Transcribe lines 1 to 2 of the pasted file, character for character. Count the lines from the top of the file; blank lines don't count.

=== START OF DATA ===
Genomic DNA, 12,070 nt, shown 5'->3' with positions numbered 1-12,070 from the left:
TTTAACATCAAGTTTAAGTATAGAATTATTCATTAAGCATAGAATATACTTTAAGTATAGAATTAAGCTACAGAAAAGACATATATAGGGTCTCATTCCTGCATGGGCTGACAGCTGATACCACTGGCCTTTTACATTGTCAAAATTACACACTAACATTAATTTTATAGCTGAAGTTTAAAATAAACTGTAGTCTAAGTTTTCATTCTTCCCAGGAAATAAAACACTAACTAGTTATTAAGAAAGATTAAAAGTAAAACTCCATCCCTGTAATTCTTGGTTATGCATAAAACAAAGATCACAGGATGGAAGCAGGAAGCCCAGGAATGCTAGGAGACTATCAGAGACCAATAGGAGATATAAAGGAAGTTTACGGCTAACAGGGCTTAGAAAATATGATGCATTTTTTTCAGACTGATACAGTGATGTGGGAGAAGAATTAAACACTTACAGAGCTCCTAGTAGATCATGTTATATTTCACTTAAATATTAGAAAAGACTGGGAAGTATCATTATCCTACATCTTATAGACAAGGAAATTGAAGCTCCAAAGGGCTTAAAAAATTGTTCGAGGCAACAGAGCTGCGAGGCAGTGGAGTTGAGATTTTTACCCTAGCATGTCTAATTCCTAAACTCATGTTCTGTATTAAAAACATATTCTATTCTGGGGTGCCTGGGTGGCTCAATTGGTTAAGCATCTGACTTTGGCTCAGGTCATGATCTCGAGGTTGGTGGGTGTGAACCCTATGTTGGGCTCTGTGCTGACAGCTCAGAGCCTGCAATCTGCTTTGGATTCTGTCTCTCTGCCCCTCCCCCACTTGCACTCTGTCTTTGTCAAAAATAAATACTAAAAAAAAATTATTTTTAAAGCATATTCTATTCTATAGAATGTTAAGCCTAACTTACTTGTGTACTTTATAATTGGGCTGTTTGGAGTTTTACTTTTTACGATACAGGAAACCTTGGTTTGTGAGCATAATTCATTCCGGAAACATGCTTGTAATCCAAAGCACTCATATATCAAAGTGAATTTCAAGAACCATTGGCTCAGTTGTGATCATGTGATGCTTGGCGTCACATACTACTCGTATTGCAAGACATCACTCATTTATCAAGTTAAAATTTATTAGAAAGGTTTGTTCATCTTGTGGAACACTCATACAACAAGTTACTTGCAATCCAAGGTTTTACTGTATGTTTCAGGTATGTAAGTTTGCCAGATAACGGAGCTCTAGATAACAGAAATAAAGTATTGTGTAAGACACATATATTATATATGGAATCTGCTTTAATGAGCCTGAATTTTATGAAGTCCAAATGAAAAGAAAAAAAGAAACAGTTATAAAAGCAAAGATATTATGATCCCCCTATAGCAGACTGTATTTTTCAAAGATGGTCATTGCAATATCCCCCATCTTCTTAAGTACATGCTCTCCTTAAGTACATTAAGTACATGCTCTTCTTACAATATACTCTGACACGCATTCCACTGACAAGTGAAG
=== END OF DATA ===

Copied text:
Genomic DNA, 12,070 nt, shown 5'->3' with positions numbered 1-12,070 from the left:
TTTAACATCAAGTTTAAGTATAGAATTATTCATTAAGCATAGAATATACTTTAAGTATAGAATTAAGCTACAGAAAAGACATATATAGGGTCTCATTCCTGCATGGGCTGACAGCTGATACCACTGGCCTTTTACATTGTCAAAATTACACACTAACATTAATTTTATAGCTGAAGTTTAAAATAAACTGTAGTCTAAGTTTTCATTCTTCCCAGGAAATAAAACACTAACTAGTTATTAAGAAAGATTAAAAGTAAAACTCCATCCCTGTAATTCTTGGTTATGCATAAAACAAAGATCACAGGATGGAAGCAGGAAGCCCAGGAATGCTAGGAGACTATCAGAGACCAATAGGAGATATAAAGGAAGTTTACGGCTAACAGGGCTTAGAAAATATGATGCATTTTTTTCAGACTGATACAGTGATGTGGGAGAAGAATTAAACACTTACAGAGCTCCTAGTAGATCATGTTATATTTCACTTAAATATTAGAAAAGACTGGGAAGTATCATTATCCTACATCTTATAGACAAGGAAATTGAAGCTCCAAAGGGCTTAAAAAATTGTTCGAGGCAACAGAGCTGCGAGGCAGTGGAGTTGAGATTTTTACCCTAGCATGTCTAATTCCTAAACTCATGTTCTGTATTAAAAACATATTCTATTCTGGGGTGCCTGGGTGGCTCAATTGGTTAAGCATCTGACTTTGGCTCAGGTCATGATCTCGAGGTTGGTGGGTGTGAACCCTATGTTGGGCTCTGTGCTGACAGCTCAGAGCCTGCAATCTGCTTTGGATTCTGTCTCTCTGCCCCTCCCCCACTTGCACTCTGTCTTTGTCAAAAATAAATACTAAAAAAAAATTATTTTTAAAGCATATTCTATTCTATAGAATGTTAAGCCTAACTTACTTGTGTACTTTATAATTGGGCTGTTTGGAGTTTTACTTTTTACGATACAGGAAACCTTGGTTTGTGAGCATAATTCATTCCGGAAACATGCTTGTAATCCAAAGCACTCATATATCAAAGTGAATTTCAAGAACCATTGGCTCAGTTGTGATCATGTGATGCTTGGCGTCACATACTACTCGTATTGCAAGACATCACTCATTTATCAAGTTAAAATTTATTAGAAAGGTTTGTTCATCTTGTGGAACACTCATACAACAAGTTACTTGCAATCCAAGGTTTTACTGTATGTTTCAGGTATGTAAGTTTGCCAGATAACGGAGCTCTAGATAACAGAAATAAAGTATTGTGTAAGACACATATATTATATATGGAATCTGCTTTAATGAGCCTGAATTTTATGAAGTCCAAATGAAAAGAAAAAAAGAAACAGTTATAAAAGCAAAGATATTATGATCCCCCTATAGCAGACTGTATTTTTCAAAGATGGTCATTGCAATATCCCCCATCTTCTTAAGTACATGCTCTCCTTAAGTACATTAAGTACATGCTCTTCTTACAATATACTCTGACACGCATTCCACTGACAAGTGAAG